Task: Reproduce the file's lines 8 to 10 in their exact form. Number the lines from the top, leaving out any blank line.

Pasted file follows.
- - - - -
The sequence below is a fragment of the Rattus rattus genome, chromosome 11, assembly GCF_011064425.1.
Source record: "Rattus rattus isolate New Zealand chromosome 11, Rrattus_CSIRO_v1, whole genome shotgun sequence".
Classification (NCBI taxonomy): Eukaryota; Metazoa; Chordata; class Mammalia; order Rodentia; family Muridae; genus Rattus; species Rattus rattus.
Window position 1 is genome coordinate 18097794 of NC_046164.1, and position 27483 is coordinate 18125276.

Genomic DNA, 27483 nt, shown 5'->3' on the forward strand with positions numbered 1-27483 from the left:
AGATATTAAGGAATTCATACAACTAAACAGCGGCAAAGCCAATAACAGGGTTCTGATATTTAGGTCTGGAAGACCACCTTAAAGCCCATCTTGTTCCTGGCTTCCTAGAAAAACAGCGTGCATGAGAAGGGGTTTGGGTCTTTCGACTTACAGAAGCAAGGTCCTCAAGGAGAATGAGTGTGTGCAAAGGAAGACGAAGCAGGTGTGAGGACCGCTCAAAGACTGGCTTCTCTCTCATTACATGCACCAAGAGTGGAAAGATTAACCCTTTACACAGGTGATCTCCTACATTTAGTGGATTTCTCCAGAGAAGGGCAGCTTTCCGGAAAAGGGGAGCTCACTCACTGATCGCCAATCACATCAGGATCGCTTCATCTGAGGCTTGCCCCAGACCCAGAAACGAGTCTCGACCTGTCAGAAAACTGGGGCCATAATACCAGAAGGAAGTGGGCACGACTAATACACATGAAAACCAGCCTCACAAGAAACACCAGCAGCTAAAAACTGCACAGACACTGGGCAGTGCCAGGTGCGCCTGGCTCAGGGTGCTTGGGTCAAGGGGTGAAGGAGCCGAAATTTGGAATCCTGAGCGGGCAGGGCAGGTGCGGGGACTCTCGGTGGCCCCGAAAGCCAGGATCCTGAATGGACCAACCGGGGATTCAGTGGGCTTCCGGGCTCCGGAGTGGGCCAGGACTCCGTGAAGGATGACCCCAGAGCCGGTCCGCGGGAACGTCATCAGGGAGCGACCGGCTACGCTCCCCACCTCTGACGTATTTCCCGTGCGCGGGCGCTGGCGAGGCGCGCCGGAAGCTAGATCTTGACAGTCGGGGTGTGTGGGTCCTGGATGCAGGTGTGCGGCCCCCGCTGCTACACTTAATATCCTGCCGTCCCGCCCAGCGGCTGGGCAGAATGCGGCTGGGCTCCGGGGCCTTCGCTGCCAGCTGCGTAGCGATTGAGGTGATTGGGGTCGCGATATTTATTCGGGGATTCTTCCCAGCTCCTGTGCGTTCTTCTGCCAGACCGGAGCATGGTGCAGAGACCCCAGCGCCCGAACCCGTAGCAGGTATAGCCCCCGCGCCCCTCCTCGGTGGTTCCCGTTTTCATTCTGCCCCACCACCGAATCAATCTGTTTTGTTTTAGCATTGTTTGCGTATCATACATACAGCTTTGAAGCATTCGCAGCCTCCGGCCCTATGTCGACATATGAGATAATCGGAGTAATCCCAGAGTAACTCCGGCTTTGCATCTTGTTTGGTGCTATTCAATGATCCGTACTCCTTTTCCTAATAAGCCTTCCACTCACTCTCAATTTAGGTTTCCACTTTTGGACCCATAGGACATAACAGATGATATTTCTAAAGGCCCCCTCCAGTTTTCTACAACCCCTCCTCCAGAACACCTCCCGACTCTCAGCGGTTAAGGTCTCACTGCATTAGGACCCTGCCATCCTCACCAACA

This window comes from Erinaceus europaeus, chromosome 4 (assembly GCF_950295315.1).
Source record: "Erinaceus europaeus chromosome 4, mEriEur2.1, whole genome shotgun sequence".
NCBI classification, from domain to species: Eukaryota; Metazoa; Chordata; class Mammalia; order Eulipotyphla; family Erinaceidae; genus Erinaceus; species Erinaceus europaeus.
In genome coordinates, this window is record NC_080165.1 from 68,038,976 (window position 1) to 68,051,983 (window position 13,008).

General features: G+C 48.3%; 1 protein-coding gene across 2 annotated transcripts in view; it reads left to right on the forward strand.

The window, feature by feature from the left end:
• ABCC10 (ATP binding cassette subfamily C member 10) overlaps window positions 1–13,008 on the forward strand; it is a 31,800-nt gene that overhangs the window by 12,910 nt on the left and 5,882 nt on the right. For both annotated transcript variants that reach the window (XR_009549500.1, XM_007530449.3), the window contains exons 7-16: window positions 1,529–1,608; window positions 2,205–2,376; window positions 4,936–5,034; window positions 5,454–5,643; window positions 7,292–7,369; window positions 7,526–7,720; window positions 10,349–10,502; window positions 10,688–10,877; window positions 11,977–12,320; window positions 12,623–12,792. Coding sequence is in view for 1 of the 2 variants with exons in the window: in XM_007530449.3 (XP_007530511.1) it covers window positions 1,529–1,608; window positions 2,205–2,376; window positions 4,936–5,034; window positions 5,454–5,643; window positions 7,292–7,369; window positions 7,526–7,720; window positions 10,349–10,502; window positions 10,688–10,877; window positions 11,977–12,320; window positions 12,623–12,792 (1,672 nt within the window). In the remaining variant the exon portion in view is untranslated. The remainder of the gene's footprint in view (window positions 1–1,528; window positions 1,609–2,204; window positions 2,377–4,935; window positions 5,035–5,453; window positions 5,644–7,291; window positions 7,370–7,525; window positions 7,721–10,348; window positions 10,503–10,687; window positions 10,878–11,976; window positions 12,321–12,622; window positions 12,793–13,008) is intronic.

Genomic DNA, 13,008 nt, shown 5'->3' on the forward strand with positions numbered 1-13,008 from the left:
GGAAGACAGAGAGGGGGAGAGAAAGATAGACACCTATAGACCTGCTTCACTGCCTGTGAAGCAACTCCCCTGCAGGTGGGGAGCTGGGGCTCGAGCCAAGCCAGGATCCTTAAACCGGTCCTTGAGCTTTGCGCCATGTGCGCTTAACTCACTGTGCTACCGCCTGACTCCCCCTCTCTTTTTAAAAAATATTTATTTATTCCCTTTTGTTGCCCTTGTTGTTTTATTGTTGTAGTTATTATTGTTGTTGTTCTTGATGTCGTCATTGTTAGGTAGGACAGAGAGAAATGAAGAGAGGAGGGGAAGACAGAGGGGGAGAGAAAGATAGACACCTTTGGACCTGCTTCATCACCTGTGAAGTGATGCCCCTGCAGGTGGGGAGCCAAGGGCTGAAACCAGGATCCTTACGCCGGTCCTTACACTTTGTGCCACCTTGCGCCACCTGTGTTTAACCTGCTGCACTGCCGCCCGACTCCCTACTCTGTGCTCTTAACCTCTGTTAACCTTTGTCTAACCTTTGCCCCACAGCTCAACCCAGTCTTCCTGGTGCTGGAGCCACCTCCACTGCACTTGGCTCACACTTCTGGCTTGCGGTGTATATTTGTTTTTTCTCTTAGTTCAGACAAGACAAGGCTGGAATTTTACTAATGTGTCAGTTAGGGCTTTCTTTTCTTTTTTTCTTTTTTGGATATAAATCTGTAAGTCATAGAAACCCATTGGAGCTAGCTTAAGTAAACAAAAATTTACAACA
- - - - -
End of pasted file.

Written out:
Source record: "Erinaceus europaeus chromosome 4, mEriEur2.1, whole genome shotgun sequence".
NCBI classification, from domain to species: Eukaryota; Metazoa; Chordata; class Mammalia; order Eulipotyphla; family Erinaceidae; genus Erinaceus; species Erinaceus europaeus.
In genome coordinates, this window is record NC_080165.1 from 68,038,976 (window position 1) to 68,051,983 (window position 13,008).